Fifteen years ago, the IAM market was dominated by suite vendors, Oracle, Sun, Novell, IBM, CA etc. These companies offered solutions across the range of IAM, from access management, to lifecycle, to privilege delegation. These solutions were powerful, but often took more cost and effort to deploy than they were worth. The market reacted with a new breed of pure-play vendors who specialized in solving ONE IAM problem, with the benefit of being less taxing to deploy but also providing deeper capabilities in that one problem space. This is where we saw the birth of niche solutions such as Okta, SailPoint, CyberArk and others. These companies experienced fantastic growth for good reason, they solved the challenges of Access Management, Identity Governance and Privilege Management better than the suite vendors. Overtime, the organizations buying these solutions have realized that, while these are discreet problems to solve, they are also related enough to need integration and interactions between them. We saw this acknowledgment first through the rash of partnerships between leading Access, IGA and PAM vendors. Then more recently, we see formerly pure play vendors building or buying solutions in the adjacent IAM spaces. Recent moves by both Okta and CyberArk suggest that the pendulum is swinging back to suite vendors. As no one wants to market-off a story of going back to the future, we see the language being used to describe these new suites, has changed.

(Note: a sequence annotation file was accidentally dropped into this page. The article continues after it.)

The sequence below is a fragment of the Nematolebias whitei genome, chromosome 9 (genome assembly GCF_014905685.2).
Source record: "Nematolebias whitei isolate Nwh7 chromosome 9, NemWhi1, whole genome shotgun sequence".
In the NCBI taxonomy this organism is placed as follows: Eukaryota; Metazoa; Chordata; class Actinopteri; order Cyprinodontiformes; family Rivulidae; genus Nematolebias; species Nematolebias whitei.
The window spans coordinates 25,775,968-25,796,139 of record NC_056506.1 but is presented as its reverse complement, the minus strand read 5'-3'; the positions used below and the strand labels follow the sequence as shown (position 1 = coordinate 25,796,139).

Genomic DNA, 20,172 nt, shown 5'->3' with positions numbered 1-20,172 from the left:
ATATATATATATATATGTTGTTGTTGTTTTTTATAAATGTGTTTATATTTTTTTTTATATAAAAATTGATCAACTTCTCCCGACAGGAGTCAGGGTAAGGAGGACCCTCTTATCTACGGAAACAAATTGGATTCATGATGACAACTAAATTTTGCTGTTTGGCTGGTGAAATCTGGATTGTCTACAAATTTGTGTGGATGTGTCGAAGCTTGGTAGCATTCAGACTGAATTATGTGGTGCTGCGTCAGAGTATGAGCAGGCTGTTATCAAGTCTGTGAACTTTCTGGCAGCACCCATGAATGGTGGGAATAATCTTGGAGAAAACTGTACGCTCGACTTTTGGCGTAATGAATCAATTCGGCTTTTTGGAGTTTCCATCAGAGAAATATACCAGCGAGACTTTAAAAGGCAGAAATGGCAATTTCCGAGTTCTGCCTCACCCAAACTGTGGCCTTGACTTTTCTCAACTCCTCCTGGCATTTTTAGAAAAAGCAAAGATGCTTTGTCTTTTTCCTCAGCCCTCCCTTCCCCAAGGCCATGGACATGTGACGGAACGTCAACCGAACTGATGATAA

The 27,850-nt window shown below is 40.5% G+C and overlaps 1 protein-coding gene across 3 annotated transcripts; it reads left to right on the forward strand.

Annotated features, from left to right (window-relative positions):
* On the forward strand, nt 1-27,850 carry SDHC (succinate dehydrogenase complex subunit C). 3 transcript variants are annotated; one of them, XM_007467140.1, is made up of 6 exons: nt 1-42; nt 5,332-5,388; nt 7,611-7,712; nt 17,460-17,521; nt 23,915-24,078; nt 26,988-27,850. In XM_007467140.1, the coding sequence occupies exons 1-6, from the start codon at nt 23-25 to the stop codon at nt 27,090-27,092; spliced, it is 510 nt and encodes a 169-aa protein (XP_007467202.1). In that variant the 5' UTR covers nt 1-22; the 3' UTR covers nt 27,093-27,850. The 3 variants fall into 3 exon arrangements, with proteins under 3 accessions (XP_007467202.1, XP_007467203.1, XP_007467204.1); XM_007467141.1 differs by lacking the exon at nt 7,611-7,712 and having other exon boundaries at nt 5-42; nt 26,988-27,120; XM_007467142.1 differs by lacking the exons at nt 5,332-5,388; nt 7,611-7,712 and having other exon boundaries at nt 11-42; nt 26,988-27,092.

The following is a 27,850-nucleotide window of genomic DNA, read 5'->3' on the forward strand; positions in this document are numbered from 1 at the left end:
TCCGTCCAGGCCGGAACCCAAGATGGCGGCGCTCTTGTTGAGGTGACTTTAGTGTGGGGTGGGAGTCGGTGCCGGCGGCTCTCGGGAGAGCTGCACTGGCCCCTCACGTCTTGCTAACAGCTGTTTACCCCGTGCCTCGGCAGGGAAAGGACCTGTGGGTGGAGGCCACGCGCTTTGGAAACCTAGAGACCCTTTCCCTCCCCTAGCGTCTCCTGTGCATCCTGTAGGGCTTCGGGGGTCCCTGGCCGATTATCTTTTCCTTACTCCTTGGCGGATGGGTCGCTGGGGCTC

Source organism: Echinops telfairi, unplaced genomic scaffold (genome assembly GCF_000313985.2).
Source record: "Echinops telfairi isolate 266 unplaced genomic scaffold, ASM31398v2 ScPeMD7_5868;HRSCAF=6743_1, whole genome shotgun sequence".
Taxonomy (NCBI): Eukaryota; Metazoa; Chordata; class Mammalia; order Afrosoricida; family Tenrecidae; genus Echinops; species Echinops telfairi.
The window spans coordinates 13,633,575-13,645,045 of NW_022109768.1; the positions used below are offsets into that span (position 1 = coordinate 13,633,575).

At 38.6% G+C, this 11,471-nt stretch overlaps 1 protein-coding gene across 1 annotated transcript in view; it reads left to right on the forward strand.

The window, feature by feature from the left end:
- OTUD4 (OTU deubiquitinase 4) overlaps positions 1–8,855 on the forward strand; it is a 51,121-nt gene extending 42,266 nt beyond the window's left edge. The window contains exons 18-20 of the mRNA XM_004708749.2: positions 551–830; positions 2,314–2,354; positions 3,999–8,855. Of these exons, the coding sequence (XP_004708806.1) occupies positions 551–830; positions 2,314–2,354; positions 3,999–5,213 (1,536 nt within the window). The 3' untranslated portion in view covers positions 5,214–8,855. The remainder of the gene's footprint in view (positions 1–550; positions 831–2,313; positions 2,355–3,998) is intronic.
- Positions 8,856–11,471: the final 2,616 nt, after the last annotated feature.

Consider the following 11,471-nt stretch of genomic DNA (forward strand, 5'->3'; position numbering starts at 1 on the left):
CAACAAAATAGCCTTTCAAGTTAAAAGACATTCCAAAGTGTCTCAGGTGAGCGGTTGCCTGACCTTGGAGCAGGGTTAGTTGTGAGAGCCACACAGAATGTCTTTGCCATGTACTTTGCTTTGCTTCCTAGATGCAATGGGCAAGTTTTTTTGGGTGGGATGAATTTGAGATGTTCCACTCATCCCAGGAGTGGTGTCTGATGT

Today we read a lot about the next wave of IAM, how Identity solutions are becoming platforms. Why would you buy an identity solution when you can buy an identity platform? On face value, that statement is hard to disagree with. However, this definition of platform and who it benefits is greatly mis-used in my opinion.
A software platform should provide these key components of Integration Logic, Process Logic and Decision Logic with an end-goal of making it faster to deploy and develop key business applications. The current new wave of Identity Platforms technically meet these criteria, but the value focus is backwards looking. The only ones able to quickly develop or deploy new business applications are the software vendors themselves. No enterprise is going to develop business applications from these Identity Platforms, they likely already have an application platform. The result is them having to manage about two separate platforms, both trying to be the center of the universe. This current trend just makes the dream of having fully integrated business processes and Identity even more precarious to pull off, as one side of this equation keeps growing larger and larger as its own platform.
At Clear Skye, our customers believe in the power of a platform. An enterprise cloud platform, whose main value-add is to the end-customer, not our development teams. Providing IGA solutions on the Now Platform allows Identity processes to interact, natively, with other key business process like ITSM, CSM, GRC etc. This is what the next wave of Identity looks like, not a redux of 2005. We would love to show you how.
Watch our recent webinar replay here.